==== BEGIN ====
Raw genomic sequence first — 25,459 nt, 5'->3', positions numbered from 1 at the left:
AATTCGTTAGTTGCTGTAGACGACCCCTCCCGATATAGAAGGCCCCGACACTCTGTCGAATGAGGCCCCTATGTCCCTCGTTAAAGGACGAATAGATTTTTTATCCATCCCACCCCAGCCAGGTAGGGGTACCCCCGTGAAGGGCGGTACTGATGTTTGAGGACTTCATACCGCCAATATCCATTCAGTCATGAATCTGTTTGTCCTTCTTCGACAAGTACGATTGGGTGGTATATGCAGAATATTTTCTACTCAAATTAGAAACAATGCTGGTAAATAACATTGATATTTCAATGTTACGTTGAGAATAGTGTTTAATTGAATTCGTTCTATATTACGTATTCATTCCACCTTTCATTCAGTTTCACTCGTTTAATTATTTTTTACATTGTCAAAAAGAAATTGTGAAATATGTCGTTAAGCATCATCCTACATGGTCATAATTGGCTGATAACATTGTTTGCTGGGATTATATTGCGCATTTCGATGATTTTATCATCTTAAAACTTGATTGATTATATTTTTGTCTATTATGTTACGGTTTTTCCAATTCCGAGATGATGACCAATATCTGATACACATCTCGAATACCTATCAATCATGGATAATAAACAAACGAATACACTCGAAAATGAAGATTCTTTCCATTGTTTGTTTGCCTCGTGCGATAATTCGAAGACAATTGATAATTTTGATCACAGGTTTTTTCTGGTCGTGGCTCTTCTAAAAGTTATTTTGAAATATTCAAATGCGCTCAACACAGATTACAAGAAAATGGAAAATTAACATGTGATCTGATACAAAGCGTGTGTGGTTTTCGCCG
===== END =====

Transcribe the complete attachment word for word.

Raw genomic sequence first — 25,459 nt, 5'->3', positions numbered from 1 at the left:
AATTCGTTAGTTGCTGTAGACGACCCCTCCCGATATAGAAGGCCCCGACACTCTGTCGAATGAGGCCCCTATGTCCCTCGTTAAAGGACGAATAGATTTTTTATCCATCCCACCCCAGCCAGGTAGGGGTACCCCCGTGAAGGGCGGTACTGATGTTTGAGGACTTCATACCGCCAATATCCATTCAGTCATGAATCTGTTTGTCCTTCTTCGACAAGTACGATTGGGTGGTATATGCAGAATATTTTCTACTCAAATTAGAAACAATGCTGGTAAATAACATTGATATTTCAATGTTACGTTGAGAATAGTGTTTAATTGAATTCGTTCTATATTACGTATTCATTCCACCTTTCATTCAGTTTCACTCGTTTAATTATTTTTTACATTGTCAAAAAGAAATTGTGAAATATGTCGTTAAGCATCATCCTACATGGTCATAATTGGCTGATAACATTGTTTGCTGGGATTATATTGCGCATTTCGATGATTTTATCATCTTAAAACTTGATTGATTATATTTTTGTCTATTATGTTACGGTTTTTCCAATTCCGAGATGATGACCAATATCTGATACACATCTCGAATACCTATCAATCATGGATAATAAACAAACGAATACACTCGAAAATGAAGATTCTTTCCATTGTTTGTTTGCCTCGTGCGATAATTCGAAGACAATTGATAATTTTGATCACAGGTTTTTTCTGGTCGTGGCTCTTCTAAAAGTTATTTTGAAATATTCAAATGCGCTCAACACAGATTACAAGAAAATGGAAAATTAACATGTGATCTGATACAAAGCGTGTGTGGTTTTCGCCG